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Background: Recognition is growing that social anxiety disorder (SAnD) is a chronic and disabling disorder, and data from early trials demonstrate that medication may be effective in its treatment. This systematic review is an update of an earlier review of pharmacotherapy of SAnD. Objectives: To assess the effects of pharmacotherapy for social anxiety disorder in adults and identify which factors (methodological or clinical) predict response to treatment. Search methods: We searched the Cochrane Common Mental Disorders Controlled Trials Register (CCMDCTR-Studies and CCMDCTR-References) to 17 August 2015. The CCMDCTR contains reports of relevant RCTs from MEDLINE (1950-), Embase (1974-), PsycINFO (1967-) and CENTRAL (all years). We scanned the reference lists of articles for additional studies. We updated the search in August 2017 and placed additional studies in Awaiting Classification, these will be incorporated in the next version of the review, as appropriate. Selection criteria: We restricted studies to randomised controlled trials (RCTs) of pharmacotherapy versus placebo in the treatment of SAnD in adults. Data collection and analysis: Two authors (TW and JI) assessed trials for eligibility and inclusion for this review update. We extracted descriptive, methodological and outcome information from each trial, contacting investigators for missing information where necessary. We calculated summary statistics for continuous and dichotomous variables (if provided) and undertook subgroup and sensitivity analyses. Main results: We included 66 RCTs in the review (> 24 weeks; 11,597 participants; age range 18 to 70 years) and 63 in the meta-analysis. For the primary outcome of treatment response, we found very low-quality evidence of treatment response for selective serotonin reuptake inhibitors (SSRIs) compared with placebo (number of studies (k) = 24, risk ratio (RR) 1.65; 95% confidence interval (CI) 1.48 to 1.85, N = 4984). On this outcome there was also evidence of benefit for monoamine oxidase inhibitors (MAOIs) (k = 4, RR 2.36; 95% CI 1.48 to 3.75, N = 235), reversible inhibitors of monoamine oxidase A (RIMAs) (k = 8, RR 1.83; 95% CI 1.32 to 2.55, N = 1270), and the benzodiazepines (k = 2, RR 4.03; 95% CI 2.45 to 6.65, N = 132), although the evidence was low quality. We also found clinical response for the anticonvulsants with gamma-amino butyric acid (GABA) analogues (k = 3, RR 1.60; 95% CI 1.16 to 2.20, N = 532; moderate-quality evidence). The SSRIs were the only medication proving effective in reducing relapse based on moderate-quality evidence. We assessed tolerability of SSRIs and the serotonin and norepinephrine reuptake inhibitor (SNRI) venlafaxine on the basis of treatment withdrawal; this was higher for medication than placebo (SSRIs: k = 24, RR 2.59; 95% CI 1.97 to 3.39, N = 5131, low-quality evidence; venlafaxine: k = 4, RR 3.23; 95% CI 2.15 to 4.86, N = 1213, moderate-quality evidence), but there were low absolute rates of withdrawal for both these medications classes compared to placebo. We did not find evidence of a benefit for the rest of the medications compared to placebo.For the secondary outcome of SAnD symptom severity, there was benefit for the SSRIs, the SNRI venlafaxine, MAOIs, RIMAs, benzodiazepines, the antipsychotic olanzapine, and the noradrenergic and specific serotonergic antidepressant (NaSSA) atomoxetine in the reduction of SAnD symptoms, but most of the evidence was of very low quality. Treatment with SSRIs and RIMAs was also associated with a reduction in depression symptoms. The SSRIs were the only medication class that demonstrated evidence of reduction in disability across a number of domains.We observed a response to long-term treatment with medication for the SSRIs (low-quality evidence), for the MAOIs (very low-quality evidence) and for the RIMAs (moderate-quality evidence). Authors' conclusions: We found evidence of treatment efficacy for the SSRIs, but it is based on very low- to moderate-quality evidence. Tolerability of SSRIs was lower than placebo, but absolute withdrawal rates were low.While a small number of trials did report treatment efficacy for benzodiazepines, anticonvulsants, MAOIs, and RIMAs, readers should consider this finding in the context of potential for abuse or unfavourable side effects.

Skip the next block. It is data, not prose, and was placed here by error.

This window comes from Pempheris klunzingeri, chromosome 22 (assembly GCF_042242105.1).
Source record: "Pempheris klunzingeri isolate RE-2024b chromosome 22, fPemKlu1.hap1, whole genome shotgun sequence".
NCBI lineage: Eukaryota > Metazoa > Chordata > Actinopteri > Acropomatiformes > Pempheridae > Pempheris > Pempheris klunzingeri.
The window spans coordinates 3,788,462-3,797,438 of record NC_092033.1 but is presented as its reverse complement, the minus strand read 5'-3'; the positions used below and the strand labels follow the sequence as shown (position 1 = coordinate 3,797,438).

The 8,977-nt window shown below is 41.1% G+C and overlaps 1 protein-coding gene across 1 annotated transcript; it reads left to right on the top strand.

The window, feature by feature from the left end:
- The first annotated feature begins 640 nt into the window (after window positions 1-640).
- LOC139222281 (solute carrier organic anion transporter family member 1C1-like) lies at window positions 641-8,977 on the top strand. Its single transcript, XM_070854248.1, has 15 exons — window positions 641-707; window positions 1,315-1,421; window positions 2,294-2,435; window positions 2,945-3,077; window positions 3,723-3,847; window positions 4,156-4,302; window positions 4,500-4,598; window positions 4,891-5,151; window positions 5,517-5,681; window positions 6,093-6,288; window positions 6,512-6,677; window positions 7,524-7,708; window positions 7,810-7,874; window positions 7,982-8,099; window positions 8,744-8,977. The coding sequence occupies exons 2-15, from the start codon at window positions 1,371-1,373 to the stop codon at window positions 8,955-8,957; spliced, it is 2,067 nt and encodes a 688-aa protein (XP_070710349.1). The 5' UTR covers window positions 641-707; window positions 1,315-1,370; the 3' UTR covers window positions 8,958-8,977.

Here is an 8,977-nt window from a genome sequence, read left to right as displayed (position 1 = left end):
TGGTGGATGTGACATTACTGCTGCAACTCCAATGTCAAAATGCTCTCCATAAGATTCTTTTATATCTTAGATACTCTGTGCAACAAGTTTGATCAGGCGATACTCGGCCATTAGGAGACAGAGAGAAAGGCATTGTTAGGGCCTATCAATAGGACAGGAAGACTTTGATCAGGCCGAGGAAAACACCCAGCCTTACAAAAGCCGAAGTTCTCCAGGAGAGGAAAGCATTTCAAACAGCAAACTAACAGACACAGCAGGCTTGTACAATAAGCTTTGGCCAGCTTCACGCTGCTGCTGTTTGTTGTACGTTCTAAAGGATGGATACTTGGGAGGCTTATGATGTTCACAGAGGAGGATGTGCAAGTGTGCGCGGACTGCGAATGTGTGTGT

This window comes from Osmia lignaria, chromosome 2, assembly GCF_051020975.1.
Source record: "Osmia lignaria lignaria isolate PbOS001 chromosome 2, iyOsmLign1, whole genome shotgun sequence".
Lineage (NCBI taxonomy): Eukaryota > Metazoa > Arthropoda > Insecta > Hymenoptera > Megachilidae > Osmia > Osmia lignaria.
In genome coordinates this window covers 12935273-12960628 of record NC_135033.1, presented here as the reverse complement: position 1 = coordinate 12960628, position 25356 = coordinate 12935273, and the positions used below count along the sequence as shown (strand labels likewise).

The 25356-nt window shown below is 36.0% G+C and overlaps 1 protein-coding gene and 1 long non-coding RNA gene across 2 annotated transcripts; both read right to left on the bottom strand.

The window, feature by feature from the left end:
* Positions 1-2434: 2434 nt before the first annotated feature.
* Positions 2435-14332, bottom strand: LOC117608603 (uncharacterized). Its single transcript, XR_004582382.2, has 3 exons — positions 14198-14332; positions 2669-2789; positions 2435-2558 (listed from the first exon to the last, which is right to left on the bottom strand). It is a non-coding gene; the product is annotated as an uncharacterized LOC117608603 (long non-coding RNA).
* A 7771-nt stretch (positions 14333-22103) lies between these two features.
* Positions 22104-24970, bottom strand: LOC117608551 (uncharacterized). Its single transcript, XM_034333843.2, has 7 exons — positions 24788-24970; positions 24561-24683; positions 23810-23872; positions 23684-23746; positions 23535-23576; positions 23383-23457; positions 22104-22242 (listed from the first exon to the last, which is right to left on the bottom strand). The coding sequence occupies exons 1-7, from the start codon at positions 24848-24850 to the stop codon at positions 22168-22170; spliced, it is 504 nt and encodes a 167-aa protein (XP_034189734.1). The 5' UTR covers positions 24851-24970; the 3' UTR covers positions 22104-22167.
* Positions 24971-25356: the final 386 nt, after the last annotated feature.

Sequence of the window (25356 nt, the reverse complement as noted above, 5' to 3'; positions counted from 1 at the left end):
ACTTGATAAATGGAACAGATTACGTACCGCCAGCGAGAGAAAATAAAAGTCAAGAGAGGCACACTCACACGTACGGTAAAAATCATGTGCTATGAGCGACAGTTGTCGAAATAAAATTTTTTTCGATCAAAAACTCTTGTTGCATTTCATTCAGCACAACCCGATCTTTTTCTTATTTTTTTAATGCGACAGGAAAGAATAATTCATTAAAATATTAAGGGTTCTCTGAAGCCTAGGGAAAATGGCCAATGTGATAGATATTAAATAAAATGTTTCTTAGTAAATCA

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A total of 12 chronically anxious psychiatric outpatients were treated with racemic propranolol (Inderal), diazepam (Valium), and placebo for one week each, using a balanced cross-over experimental design. Six patients had predominantly somatic anxiety, complaining mostly of bodily symptoms, and six had mainly psychic anxiety, complaining primarily of psychological symptoms. Clinical ratings of anxiety were made by patient and psychiatrist after each treatment. Though diazepam was in general more effective than propranolol or placebo in relieving anxiety, propranolol was more effective than placebo in patients with somatic anxiety but not in those with psychic anxiety. We suggest that propranolol should be reserved for patients whose anxiety symptoms are mainly somatic.